LAFITTE, La. (AP) -- BP PLC has agreed to pay $340 million to restore four of the barrier islands that act as hurricane buffers for Louisiana's mainland and create two fish research hatcheries in the state, Gov. Bobby Jindal said Tuesday.
The money is part of $1 billion the oil giant agreed two years ago to pay for early restoration work after the 2010 Deepwater Horizon oil spill.
"We have been very frustrated by the slow pace of progress in committing these funds to restoration needs in the Gulf," Jindal told a news conference in Lafitte.
The $1 billion is a down payment on restoration to be paid for through the Natural Resources Damage Assessment — an amount that will be set by the federal judge who also will set fines under the Clean Water Act. The first phase of that trial ended earlier this month; the second phase is scheduled to begin in September.
"I've been concerned that BP is dragging its feet on NRDA, possibly so that Clean Water Act fines pursuant to the settlement can be utilized for crucial projects that NRDA dollars should cover separately," said U.S. Sen. David Vitter, R-La. "This payment being announced today is certainly a good step to ensure that the NRDA money for which Louisiana should be the greatest benefactor is spent appropriately."
Trustees will decide how NRDA assessments are spent but 80 percent of the Clean Water Act fines will go to the states.
BP said in a news release that it had agreed months ago to projects described Tuesday and others, but federal and state trustees held off the announcement.
"The Trustees have identified several additional early restoration projects in other Gulf States that BP supports, but the Trustees, not BP, determine when to present these to the public for review and comment," BP spokesman Scott Dean said in a separate email. "Meanwhile, we continue to work with the Trustees to identify and evaluate projects and look forward to seeing more projects approved this year."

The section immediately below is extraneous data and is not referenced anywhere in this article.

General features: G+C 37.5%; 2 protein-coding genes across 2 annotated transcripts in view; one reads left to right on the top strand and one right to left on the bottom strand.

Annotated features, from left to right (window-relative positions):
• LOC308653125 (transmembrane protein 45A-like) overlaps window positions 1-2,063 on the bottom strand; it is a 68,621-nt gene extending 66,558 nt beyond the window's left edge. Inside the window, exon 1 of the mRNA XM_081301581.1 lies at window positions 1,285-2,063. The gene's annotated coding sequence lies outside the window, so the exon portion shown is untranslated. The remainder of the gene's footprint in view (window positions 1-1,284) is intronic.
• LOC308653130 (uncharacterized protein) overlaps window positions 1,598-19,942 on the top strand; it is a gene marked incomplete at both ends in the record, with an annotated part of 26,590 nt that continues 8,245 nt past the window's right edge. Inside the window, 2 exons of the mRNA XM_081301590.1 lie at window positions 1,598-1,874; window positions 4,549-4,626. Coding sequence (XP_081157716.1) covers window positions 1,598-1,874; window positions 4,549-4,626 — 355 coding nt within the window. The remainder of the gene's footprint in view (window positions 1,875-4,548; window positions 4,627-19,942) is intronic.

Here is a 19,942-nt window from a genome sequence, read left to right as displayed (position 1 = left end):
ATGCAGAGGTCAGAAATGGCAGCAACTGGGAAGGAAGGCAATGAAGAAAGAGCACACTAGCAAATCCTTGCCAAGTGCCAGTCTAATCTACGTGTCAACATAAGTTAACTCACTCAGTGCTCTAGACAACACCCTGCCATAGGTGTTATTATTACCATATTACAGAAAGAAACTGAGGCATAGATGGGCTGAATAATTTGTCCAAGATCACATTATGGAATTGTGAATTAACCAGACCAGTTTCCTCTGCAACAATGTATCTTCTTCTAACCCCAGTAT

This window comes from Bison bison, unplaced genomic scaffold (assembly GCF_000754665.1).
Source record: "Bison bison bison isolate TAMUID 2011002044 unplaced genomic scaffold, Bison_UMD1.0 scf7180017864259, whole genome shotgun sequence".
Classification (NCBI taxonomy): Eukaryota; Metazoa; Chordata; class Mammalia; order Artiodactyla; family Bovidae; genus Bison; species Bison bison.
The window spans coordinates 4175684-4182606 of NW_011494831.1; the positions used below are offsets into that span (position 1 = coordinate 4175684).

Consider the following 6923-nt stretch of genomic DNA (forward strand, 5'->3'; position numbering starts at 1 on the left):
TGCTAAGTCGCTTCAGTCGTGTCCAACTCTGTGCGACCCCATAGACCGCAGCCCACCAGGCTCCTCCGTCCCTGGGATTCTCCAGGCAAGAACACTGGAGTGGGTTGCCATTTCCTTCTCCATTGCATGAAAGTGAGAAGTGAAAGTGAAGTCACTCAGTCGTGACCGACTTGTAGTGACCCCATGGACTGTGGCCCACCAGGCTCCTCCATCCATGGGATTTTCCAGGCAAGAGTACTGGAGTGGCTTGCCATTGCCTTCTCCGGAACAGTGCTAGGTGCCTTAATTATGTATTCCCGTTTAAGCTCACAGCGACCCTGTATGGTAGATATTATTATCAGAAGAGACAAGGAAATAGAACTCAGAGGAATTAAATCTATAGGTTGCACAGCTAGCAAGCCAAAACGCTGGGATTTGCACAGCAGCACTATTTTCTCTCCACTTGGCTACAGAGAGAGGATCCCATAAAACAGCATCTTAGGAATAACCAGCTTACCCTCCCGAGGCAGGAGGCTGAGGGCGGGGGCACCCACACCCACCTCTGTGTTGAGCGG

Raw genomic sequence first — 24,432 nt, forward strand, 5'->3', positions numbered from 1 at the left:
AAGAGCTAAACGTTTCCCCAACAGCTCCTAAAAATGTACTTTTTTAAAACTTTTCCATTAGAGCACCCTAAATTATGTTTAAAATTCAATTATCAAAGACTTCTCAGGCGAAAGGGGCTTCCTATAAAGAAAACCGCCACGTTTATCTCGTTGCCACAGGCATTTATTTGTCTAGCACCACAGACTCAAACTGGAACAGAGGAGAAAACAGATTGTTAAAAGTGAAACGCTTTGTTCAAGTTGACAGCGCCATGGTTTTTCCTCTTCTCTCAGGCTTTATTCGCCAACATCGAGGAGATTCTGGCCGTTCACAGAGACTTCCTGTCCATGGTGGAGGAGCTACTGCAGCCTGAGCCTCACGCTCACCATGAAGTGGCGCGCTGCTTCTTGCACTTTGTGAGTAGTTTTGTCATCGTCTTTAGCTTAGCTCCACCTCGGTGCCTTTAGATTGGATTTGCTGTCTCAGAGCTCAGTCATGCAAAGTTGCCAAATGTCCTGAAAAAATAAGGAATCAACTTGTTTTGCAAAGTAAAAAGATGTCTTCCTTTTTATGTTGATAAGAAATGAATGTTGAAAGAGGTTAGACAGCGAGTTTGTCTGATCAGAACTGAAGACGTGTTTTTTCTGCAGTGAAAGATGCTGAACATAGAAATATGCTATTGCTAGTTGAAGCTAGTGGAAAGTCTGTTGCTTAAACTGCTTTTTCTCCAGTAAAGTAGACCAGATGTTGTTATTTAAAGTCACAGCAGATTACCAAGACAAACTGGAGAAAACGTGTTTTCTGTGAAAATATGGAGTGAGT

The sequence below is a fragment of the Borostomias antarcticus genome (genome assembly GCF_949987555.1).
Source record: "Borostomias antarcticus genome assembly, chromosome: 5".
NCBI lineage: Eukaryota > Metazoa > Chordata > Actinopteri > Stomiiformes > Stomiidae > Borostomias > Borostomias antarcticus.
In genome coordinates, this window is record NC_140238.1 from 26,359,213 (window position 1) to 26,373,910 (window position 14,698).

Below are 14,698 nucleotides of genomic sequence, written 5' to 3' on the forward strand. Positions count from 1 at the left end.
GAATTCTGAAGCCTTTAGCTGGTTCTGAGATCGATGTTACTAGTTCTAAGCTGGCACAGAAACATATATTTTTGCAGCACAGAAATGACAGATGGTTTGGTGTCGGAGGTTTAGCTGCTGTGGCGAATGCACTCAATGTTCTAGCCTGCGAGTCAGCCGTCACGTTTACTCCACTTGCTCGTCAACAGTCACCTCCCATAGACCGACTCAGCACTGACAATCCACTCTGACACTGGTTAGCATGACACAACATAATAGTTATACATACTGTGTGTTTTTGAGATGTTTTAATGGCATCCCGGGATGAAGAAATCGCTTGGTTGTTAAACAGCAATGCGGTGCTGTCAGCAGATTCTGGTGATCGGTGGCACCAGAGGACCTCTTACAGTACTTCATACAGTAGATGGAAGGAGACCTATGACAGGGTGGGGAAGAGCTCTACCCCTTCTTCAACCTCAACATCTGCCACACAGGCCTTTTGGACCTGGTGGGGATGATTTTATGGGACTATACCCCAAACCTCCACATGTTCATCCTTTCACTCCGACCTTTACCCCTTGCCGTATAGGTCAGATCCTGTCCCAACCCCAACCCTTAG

Under the April 2011 agreement, $100 million will go to the five Gulf states, $200 million to the federal government and the remaining $300 million to projects deemed the most urgent.
Louisiana, worst hit by the oil, got about $30 million of the $70 million allocated last year.
BP said $318.4 million will restore Whiskey Island, Chenier Ronquille and two lobes of Shell Island in Barataria Bay and North Breton Island, which is part of the nation's second-oldest national wildlife refuge.
"This will nearly complete restoration of the entire Barataria Bay barrier islands," Jindal said.
About $22 million will establish two fish hatcheries and research centers: one in Lake Charles; the other, in Pointe-a-la-Hache. Jindal said the Lake Charles center will monitor and study redfish, speckled trout and flounder and the one in Plaquemines Parish will do the same for baitfish, such as shrimp, croaker and cocahoe minnows.
U.S. Sen. Mary Landrieu, D-La., said, "These important projects are long overdue. But to truly achieve justice for the Gulf after the Deepwater Horizon disaster, we need a resolution to the civil case against BP so the projected billions in fines can begin flowing."